top of page


A Tale Of Two Transit Authorities: Relation Back Doctrine Found Not to Apply Where Defendants Were Not United In Interest

November 4, 2022

Share to:

In New York, a claim asserted against a new defendant will “relate back” to the date of the original claim if plaintiff establishes that (1) both claims arose out of the same conduct, transaction, or occurrence; (2) the new defendant is united in interest with the original defendant, and by reason of that relationship can be charged with notice of the institution of the action such that the new defendant will not be prejudiced in maintaining its defense on the merits by the delayed claim; and (3) the new defendant knew or should have known that, but for a mistake by the plaintiff as to the identity of the proper parties, the action would have been brought against the new defendant as well. <em>See</em> CPLR 203(b).

The Appellate Division, Second Department recently addressed the “relation back” doctrine in<em> <a href="">Chandler v. New York City Transit Authority</a>.</em> In that case, plaintiff was allegedly injured after a city bus driver closed the door on plaintiff’s hand and began to drive away. Plaintiff commenced an action only against the New York City Transit Authority, an improper party. After the statute of limitations expired, plaintiff moved for leave to amend the action to include Metropolitan Transit Authority Bus Company, the proper entity. The Supreme Court denied the motion, finding that the claims against the newer defendant did not relate back to the initial pleading.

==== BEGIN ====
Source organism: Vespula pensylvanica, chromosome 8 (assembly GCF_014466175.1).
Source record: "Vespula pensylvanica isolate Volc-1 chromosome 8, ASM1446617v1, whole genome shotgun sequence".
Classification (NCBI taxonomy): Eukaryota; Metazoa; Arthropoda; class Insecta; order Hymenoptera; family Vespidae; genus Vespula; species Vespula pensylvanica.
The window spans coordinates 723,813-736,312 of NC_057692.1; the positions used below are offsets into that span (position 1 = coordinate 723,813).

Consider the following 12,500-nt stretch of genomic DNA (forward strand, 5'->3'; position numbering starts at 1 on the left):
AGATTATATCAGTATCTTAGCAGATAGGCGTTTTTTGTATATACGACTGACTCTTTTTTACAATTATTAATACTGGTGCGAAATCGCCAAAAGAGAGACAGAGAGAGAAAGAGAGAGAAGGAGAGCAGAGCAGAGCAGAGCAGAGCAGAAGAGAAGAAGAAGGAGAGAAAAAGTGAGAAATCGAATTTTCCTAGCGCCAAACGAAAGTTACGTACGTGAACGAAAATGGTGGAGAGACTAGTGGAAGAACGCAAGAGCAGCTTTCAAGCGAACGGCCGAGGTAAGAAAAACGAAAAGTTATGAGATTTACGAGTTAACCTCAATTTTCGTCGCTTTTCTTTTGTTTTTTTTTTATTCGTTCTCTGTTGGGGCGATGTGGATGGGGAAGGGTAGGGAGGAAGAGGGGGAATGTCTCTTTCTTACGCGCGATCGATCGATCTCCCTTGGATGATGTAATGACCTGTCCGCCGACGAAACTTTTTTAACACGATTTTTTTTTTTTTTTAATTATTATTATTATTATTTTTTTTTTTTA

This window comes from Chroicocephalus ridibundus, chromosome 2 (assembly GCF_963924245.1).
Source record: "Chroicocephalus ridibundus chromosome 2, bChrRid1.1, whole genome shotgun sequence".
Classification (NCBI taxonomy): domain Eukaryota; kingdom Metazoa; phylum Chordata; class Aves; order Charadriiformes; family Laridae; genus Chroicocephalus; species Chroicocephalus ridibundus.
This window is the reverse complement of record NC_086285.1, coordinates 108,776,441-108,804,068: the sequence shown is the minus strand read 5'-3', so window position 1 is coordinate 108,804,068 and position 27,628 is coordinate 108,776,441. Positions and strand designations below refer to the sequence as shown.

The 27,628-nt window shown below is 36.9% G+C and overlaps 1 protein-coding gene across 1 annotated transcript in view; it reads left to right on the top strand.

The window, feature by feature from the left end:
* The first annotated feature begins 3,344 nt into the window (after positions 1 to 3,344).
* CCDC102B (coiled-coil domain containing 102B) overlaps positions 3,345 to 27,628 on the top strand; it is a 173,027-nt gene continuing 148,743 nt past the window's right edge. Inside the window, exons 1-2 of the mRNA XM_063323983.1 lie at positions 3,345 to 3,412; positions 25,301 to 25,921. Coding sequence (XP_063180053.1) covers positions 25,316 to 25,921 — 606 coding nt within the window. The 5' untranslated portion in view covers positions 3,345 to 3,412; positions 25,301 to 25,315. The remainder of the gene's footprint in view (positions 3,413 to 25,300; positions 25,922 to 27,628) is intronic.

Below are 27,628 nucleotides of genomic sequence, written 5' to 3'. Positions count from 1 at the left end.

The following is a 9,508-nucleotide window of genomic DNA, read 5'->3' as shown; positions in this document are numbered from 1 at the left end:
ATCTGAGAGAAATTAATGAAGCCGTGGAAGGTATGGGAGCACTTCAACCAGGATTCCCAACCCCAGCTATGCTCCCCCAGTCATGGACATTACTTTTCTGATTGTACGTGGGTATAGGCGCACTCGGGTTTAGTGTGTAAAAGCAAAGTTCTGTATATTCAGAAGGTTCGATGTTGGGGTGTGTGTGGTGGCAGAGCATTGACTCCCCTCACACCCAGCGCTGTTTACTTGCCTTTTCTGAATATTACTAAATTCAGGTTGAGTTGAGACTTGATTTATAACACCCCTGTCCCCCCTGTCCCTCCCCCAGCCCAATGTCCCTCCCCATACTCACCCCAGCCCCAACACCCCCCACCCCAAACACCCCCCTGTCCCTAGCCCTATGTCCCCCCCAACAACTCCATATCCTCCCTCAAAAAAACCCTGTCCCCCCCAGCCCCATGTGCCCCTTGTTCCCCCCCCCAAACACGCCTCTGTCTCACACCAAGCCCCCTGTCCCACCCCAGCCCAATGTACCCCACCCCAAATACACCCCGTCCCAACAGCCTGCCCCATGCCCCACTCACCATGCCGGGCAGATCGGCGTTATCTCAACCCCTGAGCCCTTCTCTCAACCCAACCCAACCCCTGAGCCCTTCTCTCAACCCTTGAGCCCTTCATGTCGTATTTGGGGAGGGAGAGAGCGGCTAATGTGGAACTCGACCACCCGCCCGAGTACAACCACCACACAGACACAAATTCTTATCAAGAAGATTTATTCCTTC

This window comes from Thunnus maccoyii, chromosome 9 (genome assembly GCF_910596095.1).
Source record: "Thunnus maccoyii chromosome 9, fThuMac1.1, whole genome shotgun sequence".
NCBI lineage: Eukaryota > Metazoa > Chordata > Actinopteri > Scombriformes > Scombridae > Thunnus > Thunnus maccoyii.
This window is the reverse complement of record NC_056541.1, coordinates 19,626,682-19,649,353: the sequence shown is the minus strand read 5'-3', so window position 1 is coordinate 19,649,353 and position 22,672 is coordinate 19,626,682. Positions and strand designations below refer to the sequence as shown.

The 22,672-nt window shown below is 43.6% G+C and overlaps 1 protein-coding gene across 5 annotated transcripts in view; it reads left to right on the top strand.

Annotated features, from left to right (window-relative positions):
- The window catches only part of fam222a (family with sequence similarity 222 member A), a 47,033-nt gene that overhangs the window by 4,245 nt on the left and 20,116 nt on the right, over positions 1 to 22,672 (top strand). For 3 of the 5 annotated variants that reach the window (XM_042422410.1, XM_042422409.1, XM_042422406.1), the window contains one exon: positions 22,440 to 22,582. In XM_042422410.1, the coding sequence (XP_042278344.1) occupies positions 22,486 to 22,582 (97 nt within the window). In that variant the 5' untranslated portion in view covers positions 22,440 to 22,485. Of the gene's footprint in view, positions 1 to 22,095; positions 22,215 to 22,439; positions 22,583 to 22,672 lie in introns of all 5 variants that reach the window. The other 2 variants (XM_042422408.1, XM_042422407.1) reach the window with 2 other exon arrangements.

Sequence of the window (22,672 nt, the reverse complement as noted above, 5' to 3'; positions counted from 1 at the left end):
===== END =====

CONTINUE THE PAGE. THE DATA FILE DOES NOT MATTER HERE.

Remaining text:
The Second Department affirmed, holding that while both claims arose out of the same conduct, transaction, or occurrence, plaintiff failed to establish that the Transit Authority defendants were united in interest. To do so, it must be shown that the defendants “stand or fall together and that judgment against one will similarly affect the other.” In a negligence action, to be united in interest further means that “the defenses available to two defendants will be identical, and thus their interests will be united, only where one is vicariously liable for the acts of the other.” Since plaintiff could not make such a showing, the court affirmed the denial of plaintiff’s motion to name the Metropolitan Transit Authority Bus Company as a defendant.

The takeaway from <em>Chandler</em> is that New York has specific requirements for claims asserted against newer defendants after the expiration of the statute of limitations to “relate back” to claims made in the initial complaint. Claims not meeting these requirements are subject to challenge and dismissal.

Thank you to Rebecca Pasternak for her contribution to this post. Please contact <a href="">Andrew Gibbs</a> with any questions.


bottom of page